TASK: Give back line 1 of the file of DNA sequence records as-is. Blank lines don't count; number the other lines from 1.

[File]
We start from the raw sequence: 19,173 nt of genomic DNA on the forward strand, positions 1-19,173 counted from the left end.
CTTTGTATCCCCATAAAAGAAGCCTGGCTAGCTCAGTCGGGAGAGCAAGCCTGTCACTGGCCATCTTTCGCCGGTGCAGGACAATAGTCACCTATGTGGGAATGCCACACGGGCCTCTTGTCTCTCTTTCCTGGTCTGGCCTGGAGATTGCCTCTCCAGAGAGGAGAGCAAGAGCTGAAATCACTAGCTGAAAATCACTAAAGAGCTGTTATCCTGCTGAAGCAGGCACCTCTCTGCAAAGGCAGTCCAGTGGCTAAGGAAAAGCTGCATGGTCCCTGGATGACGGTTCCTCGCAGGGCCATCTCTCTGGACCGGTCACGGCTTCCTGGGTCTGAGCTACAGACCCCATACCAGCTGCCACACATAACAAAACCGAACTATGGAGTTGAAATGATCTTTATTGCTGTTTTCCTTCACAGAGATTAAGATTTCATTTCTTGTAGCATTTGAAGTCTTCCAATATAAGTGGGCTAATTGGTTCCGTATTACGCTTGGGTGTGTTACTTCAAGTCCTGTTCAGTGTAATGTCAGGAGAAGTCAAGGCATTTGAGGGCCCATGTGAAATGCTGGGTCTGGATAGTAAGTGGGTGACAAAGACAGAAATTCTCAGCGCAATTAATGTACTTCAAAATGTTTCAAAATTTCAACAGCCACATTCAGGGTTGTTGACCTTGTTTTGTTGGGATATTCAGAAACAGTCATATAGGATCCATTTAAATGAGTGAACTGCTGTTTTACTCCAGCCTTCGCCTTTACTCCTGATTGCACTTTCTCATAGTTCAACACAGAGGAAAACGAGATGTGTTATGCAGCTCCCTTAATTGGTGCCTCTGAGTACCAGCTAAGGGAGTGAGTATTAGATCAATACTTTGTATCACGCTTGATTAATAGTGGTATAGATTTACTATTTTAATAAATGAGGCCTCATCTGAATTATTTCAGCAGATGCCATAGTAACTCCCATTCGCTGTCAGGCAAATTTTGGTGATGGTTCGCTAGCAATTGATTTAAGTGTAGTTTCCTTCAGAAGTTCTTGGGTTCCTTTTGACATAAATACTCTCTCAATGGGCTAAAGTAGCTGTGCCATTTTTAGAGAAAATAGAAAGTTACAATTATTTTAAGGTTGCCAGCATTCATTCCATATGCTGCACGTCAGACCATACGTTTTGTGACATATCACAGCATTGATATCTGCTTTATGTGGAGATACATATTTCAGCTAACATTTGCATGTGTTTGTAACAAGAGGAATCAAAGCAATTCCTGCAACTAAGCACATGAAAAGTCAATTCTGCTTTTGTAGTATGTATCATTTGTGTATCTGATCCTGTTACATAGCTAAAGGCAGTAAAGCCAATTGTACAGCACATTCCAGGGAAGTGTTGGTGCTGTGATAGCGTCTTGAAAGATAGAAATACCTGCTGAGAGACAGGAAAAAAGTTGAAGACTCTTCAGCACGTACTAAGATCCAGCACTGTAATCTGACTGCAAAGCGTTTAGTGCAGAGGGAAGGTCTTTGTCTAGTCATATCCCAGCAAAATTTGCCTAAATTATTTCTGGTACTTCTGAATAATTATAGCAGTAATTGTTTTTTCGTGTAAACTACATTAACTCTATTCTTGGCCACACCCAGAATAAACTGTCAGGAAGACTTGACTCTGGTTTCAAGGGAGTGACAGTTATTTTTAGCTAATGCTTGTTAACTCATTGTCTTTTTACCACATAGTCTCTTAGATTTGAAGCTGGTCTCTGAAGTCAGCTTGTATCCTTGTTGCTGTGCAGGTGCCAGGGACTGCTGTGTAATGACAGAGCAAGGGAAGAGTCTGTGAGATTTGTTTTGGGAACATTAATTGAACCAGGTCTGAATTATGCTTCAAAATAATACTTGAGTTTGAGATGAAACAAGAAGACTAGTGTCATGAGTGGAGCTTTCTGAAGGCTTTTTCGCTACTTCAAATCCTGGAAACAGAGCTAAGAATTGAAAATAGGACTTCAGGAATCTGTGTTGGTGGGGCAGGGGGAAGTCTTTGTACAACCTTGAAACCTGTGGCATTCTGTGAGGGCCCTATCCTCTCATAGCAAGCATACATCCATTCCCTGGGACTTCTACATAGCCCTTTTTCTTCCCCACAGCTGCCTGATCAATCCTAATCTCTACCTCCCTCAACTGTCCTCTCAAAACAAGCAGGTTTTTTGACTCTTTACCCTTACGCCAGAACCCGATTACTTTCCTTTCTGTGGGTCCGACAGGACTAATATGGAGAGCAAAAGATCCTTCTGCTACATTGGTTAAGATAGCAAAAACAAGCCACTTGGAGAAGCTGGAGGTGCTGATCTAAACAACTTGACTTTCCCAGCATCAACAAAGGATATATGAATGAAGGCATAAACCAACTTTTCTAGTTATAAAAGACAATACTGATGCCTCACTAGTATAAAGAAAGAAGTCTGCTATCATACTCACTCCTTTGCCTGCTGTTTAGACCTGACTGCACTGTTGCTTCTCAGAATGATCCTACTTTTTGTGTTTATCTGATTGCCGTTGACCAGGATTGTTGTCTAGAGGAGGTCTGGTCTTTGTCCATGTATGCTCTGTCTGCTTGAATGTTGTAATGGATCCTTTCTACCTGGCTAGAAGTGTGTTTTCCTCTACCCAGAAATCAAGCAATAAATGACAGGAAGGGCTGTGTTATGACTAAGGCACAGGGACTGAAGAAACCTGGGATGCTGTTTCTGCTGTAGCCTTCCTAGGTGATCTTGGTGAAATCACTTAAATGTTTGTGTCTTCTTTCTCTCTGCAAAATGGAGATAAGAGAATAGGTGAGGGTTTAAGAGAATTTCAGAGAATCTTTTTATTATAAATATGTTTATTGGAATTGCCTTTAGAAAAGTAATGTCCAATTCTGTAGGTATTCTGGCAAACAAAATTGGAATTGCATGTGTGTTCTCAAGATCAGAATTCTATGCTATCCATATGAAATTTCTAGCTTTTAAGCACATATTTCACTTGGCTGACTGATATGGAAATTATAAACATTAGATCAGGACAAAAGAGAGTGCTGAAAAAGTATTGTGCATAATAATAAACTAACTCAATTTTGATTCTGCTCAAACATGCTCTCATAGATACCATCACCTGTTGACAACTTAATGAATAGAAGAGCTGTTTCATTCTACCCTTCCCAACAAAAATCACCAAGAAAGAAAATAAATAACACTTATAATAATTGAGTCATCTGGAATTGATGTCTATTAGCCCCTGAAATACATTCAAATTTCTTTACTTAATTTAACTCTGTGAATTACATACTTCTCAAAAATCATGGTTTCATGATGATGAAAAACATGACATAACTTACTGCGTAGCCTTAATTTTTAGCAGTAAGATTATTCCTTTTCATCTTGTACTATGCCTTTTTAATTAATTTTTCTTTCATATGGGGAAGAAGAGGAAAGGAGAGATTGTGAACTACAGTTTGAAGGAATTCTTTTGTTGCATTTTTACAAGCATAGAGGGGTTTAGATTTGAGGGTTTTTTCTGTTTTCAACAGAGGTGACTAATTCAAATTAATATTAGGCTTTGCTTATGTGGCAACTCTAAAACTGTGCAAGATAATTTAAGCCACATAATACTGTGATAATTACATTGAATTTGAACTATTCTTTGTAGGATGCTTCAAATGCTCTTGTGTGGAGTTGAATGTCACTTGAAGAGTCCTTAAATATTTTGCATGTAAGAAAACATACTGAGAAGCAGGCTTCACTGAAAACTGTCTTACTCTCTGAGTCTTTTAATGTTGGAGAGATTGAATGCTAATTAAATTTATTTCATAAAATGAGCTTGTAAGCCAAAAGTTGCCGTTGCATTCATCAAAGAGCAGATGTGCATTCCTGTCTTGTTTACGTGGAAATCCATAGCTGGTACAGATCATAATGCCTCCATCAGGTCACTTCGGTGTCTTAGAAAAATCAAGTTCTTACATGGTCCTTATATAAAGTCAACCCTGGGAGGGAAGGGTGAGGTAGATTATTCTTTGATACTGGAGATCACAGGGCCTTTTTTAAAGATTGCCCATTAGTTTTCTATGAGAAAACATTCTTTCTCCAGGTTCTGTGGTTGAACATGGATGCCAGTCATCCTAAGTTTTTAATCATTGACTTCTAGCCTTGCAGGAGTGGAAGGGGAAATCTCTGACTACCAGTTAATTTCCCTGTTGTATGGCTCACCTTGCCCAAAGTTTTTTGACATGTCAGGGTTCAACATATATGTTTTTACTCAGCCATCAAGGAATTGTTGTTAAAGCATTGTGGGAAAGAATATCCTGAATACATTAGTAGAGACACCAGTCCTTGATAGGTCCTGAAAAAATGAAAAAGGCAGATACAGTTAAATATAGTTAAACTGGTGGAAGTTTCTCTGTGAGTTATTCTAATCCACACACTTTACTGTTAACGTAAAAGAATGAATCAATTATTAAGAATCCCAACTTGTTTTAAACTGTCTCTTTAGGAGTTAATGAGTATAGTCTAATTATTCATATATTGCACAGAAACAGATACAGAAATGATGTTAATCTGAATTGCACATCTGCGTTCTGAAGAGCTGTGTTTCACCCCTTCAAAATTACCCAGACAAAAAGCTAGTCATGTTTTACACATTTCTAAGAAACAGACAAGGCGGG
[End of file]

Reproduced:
We start from the raw sequence: 19,173 nt of genomic DNA on the forward strand, positions 1-19,173 counted from the left end.